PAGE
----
Sometimes, veterans are misunderstood. For example, one of my clients was asked in a job interview, “Since you used ‘orders’ to get work accomplished, how will you manage a staff and volunteers?” He stated that he had only issued one “order” in his career and it was in a warzone and intended to save lives.
With this possible misunderstanding, it is important for companies that hire veterans to ensure transparency in communications, offer training, and integrate information about new processes and systems into the affinity groups.
RDA: As HR and related functions becomes more data-driven, frustration with veteran retention numbers may lead to scaling back of recruitment efforts. Why is it important to continue to recruit and hire veterans, while working to improve retention?
DH: The benefits of hiring veterans are many: They are well educated and trained; most officers and senior enlisted have degrees; they are hard workers—at age 25, with only six or so years of experience, many veterans have managed more people, resources, money, and equipment/inventory than most people in corporate will manage in a career. Veterans are smart and learn quickly. They are given the opportunity to operate in several jobs areas; they brief senior leaders, they write reports, and they travel the globe. They are disciplined and polite.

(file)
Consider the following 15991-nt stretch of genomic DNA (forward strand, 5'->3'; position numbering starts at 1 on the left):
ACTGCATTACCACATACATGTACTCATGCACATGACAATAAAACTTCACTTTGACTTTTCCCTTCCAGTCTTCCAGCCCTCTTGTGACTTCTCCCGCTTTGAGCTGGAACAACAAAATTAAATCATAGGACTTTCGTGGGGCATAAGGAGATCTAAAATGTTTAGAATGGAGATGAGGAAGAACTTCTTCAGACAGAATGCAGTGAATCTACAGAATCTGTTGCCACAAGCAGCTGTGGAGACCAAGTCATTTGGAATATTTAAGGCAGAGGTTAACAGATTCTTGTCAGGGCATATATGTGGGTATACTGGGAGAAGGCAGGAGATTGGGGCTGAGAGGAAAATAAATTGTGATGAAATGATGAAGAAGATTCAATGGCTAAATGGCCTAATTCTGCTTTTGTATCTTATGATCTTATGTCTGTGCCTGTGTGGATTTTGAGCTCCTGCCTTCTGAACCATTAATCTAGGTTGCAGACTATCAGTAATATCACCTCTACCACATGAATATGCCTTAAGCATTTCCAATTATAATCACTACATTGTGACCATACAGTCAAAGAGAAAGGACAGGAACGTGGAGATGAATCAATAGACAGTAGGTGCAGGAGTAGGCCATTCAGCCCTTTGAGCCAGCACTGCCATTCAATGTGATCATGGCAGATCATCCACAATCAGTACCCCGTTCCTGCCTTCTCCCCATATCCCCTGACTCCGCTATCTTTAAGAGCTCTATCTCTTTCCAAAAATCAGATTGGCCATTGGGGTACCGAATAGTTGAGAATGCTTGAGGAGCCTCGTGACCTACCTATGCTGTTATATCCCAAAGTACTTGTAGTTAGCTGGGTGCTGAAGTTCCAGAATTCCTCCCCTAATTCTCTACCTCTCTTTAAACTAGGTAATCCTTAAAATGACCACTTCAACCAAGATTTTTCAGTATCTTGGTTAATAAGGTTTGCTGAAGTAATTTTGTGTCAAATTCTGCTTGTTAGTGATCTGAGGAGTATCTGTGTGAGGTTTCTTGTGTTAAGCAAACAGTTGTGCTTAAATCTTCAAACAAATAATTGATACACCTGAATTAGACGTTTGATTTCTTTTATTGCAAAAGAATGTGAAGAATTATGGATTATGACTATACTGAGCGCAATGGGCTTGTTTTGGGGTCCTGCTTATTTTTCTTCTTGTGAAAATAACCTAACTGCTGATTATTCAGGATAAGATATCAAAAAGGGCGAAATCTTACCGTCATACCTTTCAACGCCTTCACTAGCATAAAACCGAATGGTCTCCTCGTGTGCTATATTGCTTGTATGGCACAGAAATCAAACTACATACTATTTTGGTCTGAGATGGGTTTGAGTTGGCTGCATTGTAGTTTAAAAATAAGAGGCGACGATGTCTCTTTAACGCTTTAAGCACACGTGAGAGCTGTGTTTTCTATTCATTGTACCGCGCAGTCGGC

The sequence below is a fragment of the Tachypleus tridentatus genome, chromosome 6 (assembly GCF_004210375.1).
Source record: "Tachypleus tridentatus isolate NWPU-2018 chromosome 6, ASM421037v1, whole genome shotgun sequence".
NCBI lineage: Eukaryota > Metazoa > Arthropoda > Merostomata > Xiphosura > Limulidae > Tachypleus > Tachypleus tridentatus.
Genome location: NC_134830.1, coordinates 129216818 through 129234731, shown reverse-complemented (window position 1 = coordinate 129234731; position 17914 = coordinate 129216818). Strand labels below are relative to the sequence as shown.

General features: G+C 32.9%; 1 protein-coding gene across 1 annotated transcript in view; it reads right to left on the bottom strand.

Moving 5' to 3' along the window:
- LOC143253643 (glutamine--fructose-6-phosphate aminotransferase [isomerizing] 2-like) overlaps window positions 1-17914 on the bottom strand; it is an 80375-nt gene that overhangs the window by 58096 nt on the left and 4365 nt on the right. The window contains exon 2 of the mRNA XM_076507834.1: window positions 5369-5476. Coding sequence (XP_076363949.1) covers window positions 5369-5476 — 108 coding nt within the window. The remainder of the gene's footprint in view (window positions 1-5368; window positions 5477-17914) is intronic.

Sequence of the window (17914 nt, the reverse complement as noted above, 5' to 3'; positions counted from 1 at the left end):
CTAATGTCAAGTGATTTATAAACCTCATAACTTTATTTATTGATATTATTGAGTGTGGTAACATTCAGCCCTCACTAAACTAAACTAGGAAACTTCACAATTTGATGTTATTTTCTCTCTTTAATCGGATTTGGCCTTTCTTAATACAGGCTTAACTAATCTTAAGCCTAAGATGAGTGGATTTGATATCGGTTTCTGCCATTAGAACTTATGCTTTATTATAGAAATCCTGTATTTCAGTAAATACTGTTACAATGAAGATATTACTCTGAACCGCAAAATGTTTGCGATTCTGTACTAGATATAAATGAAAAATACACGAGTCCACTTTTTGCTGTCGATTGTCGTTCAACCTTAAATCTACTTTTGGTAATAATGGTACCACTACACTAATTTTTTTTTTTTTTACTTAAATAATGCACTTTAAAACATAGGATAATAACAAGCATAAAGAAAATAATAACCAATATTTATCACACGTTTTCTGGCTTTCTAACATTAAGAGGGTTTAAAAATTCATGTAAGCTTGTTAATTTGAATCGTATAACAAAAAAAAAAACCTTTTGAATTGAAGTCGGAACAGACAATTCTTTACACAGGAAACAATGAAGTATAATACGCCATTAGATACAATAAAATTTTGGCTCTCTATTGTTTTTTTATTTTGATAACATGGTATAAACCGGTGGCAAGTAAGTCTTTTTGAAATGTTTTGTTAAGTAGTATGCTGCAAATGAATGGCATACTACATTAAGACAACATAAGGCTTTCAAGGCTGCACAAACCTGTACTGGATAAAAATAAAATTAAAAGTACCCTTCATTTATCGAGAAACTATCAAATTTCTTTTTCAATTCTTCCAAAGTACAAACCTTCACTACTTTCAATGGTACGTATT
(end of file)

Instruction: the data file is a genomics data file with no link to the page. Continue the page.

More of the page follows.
Given the opportunity to learn a new challenge in a new industry—their transferable skill sets can take companies to new levels. One of my clients, a submariner, landed a job with Pepsi in a bottling plant—and he loved his new project management position; another client got a job with Amazon and excelled; another client got a job with Walmart in logistics and stayed for another 20-year career; a physician and administrator got a job with the Veterans Administration, where he said he could give back to the military for several more years. Most retiring veterans with 20 years of experience are between 38 and 42 years of age; they have to offer another 20 years of experience and mentorship to the next generation of workers.
As companies and veterans collaborate together to teach each other about each others’ cultures, they will begin to embrace their differences and work together to ensure success for the employer and the mission.